“They were sued—and I’m glad they were sued—for their money bail system,” Newsom said. “There are seven states that have been sued, municipalities across the country that that have been sued to reform. It’s unfortunate that’s what it takes, but here we are, and it’s a very good and positive thing.”

Also appearing at the press conference Monday were members of Silicon Valley De-Bug, a civil rights group that has worked on local reforms to the bail bonds industry. Now, it appears that this county will be held up as a model for other jurisdictions looking for alternatives to cash-based bail.

“We need evidence-based reforms that accurately assess someone’s risk to the public and their likelihood of showing up for their court hearings,” Bonta said. “Right now, money bail is just an indicator of a person’s wealth.”

Past reform efforts in this state have failed in the face of fierce lobbying by the surety bail industry. But a growing number of states have limited use of for-profit bail, including New Jersey, Colorado, Delaware Virginia, West Virginia and Hawaii.

Jennifer Wadsworth is the former news editor for San Jose Inside and Metro Silicon Valley. Follow her on Twitter at @jennwadsworth.


  1. The idiocy of California’s runaway liberalism when it comes to criminal justice would be laughable if it wasn’t going to have such serious consequences. Crime is already rising, and will continue to do so as prisons and jails are emptied haphazardly. Inevitably, enough awful acts will be committed by those who should’ve been locked up that the pendulum will begin to swing back toward the side of reason, but not before more of the innocent have been badly victimized, just as they were during the era of young Jerry Brown and Rose Bird.

  2. I’m thinking Oregon, Nevada, Arizona, and Mexico would be smart to put up an electrified fence.

  3. The language of the proposed bill is comical. It is a bill declaring the intent to write a bill about bail. There is no proposal on the table or legislative language.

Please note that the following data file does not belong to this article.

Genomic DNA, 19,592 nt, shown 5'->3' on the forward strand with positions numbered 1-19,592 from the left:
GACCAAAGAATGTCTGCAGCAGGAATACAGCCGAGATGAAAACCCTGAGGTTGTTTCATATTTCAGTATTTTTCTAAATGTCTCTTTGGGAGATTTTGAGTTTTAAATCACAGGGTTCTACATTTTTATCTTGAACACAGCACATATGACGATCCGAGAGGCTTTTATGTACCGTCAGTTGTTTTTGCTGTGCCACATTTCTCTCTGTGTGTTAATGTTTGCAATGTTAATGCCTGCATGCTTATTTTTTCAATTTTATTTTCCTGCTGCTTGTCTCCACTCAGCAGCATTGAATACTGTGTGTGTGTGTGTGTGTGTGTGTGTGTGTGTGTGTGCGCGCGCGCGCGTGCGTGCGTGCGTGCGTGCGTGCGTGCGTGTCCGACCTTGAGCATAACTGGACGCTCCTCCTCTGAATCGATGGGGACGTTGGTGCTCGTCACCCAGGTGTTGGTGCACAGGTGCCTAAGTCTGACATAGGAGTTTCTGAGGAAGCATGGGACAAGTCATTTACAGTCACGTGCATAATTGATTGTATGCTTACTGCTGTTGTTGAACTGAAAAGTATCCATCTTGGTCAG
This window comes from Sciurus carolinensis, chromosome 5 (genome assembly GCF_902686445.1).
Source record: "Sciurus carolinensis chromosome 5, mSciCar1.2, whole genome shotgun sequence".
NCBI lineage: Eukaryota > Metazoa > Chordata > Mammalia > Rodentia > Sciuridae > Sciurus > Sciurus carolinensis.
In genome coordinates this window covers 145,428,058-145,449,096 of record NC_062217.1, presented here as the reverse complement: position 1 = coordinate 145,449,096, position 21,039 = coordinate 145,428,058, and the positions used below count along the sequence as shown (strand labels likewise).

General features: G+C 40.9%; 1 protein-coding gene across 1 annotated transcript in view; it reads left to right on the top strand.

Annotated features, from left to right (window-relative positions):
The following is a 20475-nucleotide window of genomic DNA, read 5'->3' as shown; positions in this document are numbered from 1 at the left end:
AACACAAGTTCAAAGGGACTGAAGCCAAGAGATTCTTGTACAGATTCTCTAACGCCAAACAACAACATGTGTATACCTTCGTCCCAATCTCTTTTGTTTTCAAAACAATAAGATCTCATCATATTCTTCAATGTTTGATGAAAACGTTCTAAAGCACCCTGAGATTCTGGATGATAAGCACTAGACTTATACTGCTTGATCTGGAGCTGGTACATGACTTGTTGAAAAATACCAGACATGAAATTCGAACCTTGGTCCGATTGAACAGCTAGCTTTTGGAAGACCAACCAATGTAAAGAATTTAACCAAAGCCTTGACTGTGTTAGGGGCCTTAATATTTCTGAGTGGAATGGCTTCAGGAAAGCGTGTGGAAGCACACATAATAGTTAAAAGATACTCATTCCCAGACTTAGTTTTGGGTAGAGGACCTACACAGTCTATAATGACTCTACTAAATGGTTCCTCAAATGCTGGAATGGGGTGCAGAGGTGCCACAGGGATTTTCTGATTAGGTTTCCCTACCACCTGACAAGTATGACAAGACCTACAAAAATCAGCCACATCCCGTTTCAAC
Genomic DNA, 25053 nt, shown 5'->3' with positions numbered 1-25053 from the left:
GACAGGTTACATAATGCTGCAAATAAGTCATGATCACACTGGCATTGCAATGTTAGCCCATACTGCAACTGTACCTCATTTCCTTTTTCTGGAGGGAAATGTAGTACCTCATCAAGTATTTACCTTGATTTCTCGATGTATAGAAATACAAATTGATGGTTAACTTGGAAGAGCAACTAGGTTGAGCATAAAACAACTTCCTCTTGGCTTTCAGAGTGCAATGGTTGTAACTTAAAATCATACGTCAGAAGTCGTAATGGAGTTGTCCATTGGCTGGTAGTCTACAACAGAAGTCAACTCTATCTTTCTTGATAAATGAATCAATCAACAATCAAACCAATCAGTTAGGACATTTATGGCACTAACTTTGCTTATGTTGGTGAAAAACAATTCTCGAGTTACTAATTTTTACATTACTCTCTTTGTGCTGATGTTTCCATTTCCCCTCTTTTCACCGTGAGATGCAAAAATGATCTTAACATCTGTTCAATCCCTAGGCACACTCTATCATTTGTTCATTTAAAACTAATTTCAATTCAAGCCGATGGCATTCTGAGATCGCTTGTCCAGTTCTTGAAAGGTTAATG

The journalists who have covered this meaningless so called bill should be ashamed of themselves. It won’t be the bail industry lobbyists who get this bill to go nowhere, it will be the reality that this bill is plainly worthless that takes care of that.

    Let me know when there is an actual proposal. These politicians can’t even make a suggestion to their own colleagues. Be quiet until you can do your job. For those who say this is how legislation is made, I would say sure it is, but most “bills” go nowhere and this one is going nowhere fast.

  4. Please read about Illinois the only large population state with no cash bail. Inmates now have to pay the full 10% to the jail time be released. Inmates pay more now in Illinois. And Illinois is the proud home of the murder capital of the U.S. Locals call Chicago .CHIRAQ
    Cost reductions for the poor are a lie. State just wants the money like legal pot.
    No private bail Illinois has been a nightmare.
    California has nearly 4 times the population as Illinois can you imagine the murder rate in California with no private bail.
    Private bail is one the last flood gates AGAINST CRIME.
    I am a proud bail bondsman in California.
    In a private free bail market. Completion keeps prices reasonable for most clients. Proposition 47 has already increased crime significantly.
    This bill if passed will only add to criminal behavior.
    And minorities are most of the increased murder rates in Illinois!!!
    Be careful California don’t be fooled by politicians!

  5. Private bail also makes sense in the simple fact that bail bond companies steer clear of defendants who are court flight risks. Reducing the number of violating reoffenders from streets.
    If defendants run from court the bondsman also losses the full amount of the bail.
    A symbiotic relationship
    Bail amounts are determined by the severity of the charges prior history and flight risk.